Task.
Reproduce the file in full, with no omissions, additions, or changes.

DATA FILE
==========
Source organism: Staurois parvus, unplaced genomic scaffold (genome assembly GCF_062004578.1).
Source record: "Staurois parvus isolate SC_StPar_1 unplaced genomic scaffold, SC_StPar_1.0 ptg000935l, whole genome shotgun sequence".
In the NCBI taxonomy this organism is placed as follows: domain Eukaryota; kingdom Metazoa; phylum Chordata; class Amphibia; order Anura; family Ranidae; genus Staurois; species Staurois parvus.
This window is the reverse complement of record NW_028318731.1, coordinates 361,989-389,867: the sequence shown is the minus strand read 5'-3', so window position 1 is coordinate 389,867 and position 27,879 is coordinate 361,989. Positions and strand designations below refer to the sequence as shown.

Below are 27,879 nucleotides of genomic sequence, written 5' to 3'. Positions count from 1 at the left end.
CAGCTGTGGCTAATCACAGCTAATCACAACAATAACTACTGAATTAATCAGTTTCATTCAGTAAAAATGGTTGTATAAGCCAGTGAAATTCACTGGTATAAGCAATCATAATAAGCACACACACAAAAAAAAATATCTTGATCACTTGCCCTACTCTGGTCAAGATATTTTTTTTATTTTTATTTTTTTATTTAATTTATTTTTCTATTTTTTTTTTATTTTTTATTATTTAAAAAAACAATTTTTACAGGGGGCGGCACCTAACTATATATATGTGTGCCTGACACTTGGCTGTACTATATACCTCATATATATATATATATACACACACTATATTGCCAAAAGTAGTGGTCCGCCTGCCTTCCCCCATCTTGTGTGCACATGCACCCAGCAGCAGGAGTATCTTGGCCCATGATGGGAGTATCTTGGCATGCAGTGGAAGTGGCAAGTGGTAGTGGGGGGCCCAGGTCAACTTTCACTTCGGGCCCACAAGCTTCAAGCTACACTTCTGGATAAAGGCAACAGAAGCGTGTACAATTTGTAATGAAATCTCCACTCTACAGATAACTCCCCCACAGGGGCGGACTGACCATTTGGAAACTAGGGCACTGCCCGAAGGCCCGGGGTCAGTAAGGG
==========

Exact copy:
Source organism: Staurois parvus, unplaced genomic scaffold (genome assembly GCF_062004578.1).
Source record: "Staurois parvus isolate SC_StPar_1 unplaced genomic scaffold, SC_StPar_1.0 ptg000935l, whole genome shotgun sequence".
In the NCBI taxonomy this organism is placed as follows: domain Eukaryota; kingdom Metazoa; phylum Chordata; class Amphibia; order Anura; family Ranidae; genus Staurois; species Staurois parvus.
This window is the reverse complement of record NW_028318731.1, coordinates 361,989-389,867: the sequence shown is the minus strand read 5'-3', so window position 1 is coordinate 389,867 and position 27,879 is coordinate 361,989. Positions and strand designations below refer to the sequence as shown.

Below are 27,879 nucleotides of genomic sequence, written 5' to 3'. Positions count from 1 at the left end.
CAGCTGTGGCTAATCACAGCTAATCACAACAATAACTACTGAATTAATCAGTTTCATTCAGTAAAAATGGTTGTATAAGCCAGTGAAATTCACTGGTATAAGCAATCATAATAAGCACACACACAAAAAAAAATATCTTGATCACTTGCCCTACTCTGGTCAAGATATTTTTTTTATTTTTATTTTTTTATTTAATTTATTTTTCTATTTTTTTTTTATTTTTTATTATTTAAAAAAACAATTTTTACAGGGGGCGGCACCTAACTATATATATGTGTGCCTGACACTTGGCTGTACTATATACCTCATATATATATATATATACACACACTATATTGCCAAAAGTAGTGGTCCGCCTGCCTTCCCCCATCTTGTGTGCACATGCACCCAGCAGCAGGAGTATCTTGGCCCATGATGGGAGTATCTTGGCATGCAGTGGAAGTGGCAAGTGGTAGTGGGGGGCCCAGGTCAACTTTCACTTCGGGCCCACAAGCTTCAAGCTACACTTCTGGATAAAGGCAACAGAAGCGTGTACAATTTGTAATGAAATCTCCACTCTACAGATAACTCCCCCACAGGGGCGGACTGACCATTTGGAAACTAGGGCACTGCCCGAAGGCCCGGGGTCAGTAAGGG